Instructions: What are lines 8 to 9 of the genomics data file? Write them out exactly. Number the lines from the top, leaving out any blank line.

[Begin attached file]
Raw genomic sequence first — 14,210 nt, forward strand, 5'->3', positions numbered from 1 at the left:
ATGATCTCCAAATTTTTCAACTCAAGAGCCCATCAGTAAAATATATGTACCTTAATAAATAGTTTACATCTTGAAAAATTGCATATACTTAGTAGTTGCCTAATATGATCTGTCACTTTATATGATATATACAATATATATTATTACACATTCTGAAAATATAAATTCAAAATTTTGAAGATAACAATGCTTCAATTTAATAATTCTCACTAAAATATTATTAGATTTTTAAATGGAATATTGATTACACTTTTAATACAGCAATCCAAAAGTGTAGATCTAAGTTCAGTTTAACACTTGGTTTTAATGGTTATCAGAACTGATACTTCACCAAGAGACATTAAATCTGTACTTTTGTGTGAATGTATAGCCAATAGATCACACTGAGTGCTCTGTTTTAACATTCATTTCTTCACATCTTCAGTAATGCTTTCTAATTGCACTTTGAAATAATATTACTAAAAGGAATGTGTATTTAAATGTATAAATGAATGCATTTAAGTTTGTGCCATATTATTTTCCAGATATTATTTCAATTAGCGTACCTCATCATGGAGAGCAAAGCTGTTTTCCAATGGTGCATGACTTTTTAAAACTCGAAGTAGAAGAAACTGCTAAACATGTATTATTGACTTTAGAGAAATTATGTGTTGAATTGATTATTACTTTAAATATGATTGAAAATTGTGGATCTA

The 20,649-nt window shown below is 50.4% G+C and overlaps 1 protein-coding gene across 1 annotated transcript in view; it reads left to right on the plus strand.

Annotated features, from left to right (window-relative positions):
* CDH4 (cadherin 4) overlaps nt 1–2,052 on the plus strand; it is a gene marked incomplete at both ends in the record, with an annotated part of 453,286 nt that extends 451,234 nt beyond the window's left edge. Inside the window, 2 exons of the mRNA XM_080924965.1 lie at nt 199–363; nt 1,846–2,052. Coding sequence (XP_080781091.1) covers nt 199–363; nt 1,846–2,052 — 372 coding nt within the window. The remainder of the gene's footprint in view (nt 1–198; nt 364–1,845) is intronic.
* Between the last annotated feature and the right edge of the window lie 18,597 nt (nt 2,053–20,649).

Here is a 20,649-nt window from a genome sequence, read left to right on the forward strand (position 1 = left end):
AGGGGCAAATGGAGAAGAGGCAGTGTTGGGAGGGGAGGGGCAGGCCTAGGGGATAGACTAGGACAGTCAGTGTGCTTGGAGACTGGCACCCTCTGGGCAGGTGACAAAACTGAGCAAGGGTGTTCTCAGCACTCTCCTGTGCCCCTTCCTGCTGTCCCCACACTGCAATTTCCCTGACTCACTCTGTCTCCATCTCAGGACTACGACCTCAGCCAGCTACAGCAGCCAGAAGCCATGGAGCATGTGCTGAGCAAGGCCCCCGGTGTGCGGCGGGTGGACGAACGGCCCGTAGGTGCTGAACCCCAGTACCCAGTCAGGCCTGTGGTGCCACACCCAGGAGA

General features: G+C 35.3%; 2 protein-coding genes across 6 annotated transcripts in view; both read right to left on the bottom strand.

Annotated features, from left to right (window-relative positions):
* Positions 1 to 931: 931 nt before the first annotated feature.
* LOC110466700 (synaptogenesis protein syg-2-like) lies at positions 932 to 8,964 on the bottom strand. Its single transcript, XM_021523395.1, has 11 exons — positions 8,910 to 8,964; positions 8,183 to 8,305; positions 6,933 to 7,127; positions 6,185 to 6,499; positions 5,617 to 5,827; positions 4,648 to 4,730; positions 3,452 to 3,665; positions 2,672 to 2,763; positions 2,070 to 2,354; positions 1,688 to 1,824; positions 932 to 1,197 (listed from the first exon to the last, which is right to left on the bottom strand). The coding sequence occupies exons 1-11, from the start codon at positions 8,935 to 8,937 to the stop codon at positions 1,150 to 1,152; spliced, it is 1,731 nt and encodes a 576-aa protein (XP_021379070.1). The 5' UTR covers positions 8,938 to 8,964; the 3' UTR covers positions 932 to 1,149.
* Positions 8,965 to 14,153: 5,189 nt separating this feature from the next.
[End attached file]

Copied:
AGGGGCAAATGGAGAAGAGGCAGTGTTGGGAGGGGAGGGGCAGGCCTAGGGGATAGACTAGGACAGTCAGTGTGCTTGGAGACTGGCACCCTCTGGGCAGGTGACAAAACTGAGCAAGGGTGTTCTCAGCACTCTCCTGTGCCCCTTCCTGCTGTCCCCACACTGCAATTTCCCTGACTCACTCTGTCTCCATCTCAGGACTACGACCTCAGCCAGCTACAGCAGCCAGAAGCCATGGAGCATGTGCTGAGCAAGGCCCCCGGTGTGCGGCGGGTGGACGAACGGCCCGTAGGTGCTGAACCCCAGTACCCAGTCAGGCCTGTGGTGCCACACCCAGGAGA

General features: G+C 35.3%; 2 protein-coding genes across 6 annotated transcripts in view; both read right to left on the bottom strand.